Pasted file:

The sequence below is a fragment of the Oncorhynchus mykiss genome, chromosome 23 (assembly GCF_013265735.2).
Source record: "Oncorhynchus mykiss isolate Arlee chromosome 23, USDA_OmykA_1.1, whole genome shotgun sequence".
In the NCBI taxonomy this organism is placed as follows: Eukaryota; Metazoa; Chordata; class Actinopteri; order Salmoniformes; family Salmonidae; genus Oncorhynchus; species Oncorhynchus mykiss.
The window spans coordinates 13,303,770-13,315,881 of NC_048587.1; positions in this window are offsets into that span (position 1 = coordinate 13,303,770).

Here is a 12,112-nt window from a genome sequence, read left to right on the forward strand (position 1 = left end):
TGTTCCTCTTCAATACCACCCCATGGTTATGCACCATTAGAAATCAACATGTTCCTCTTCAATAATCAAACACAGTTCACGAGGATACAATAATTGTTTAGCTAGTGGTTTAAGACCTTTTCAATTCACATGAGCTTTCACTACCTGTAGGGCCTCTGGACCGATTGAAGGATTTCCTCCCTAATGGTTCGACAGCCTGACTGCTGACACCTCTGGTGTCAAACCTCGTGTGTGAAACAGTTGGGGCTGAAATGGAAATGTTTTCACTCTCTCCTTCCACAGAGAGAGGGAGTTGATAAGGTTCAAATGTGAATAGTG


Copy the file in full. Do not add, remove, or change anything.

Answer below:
The sequence below is a fragment of the Oncorhynchus mykiss genome, chromosome 23 (assembly GCF_013265735.2).
Source record: "Oncorhynchus mykiss isolate Arlee chromosome 23, USDA_OmykA_1.1, whole genome shotgun sequence".
In the NCBI taxonomy this organism is placed as follows: Eukaryota; Metazoa; Chordata; class Actinopteri; order Salmoniformes; family Salmonidae; genus Oncorhynchus; species Oncorhynchus mykiss.
The window spans coordinates 13,303,770-13,315,881 of NC_048587.1; positions in this window are offsets into that span (position 1 = coordinate 13,303,770).

Here is a 12,112-nt window from a genome sequence, read left to right on the forward strand (position 1 = left end):
TGTTCCTCTTCAATACCACCCCATGGTTATGCACCATTAGAAATCAACATGTTCCTCTTCAATAATCAAACACAGTTCACGAGGATACAATAATTGTTTAGCTAGTGGTTTAAGACCTTTTCAATTCACATGAGCTTTCACTACCTGTAGGGCCTCTGGACCGATTGAAGGATTTCCTCCCTAATGGTTCGACAGCCTGACTGCTGACACCTCTGGTGTCAAACCTCGTGTGTGAAACAGTTGGGGCTGAAATGGAAATGTTTTCACTCTCTCCTTCCACAGAGAGAGGGAGTTGATAAGGTTCAAATGTGAATAGTG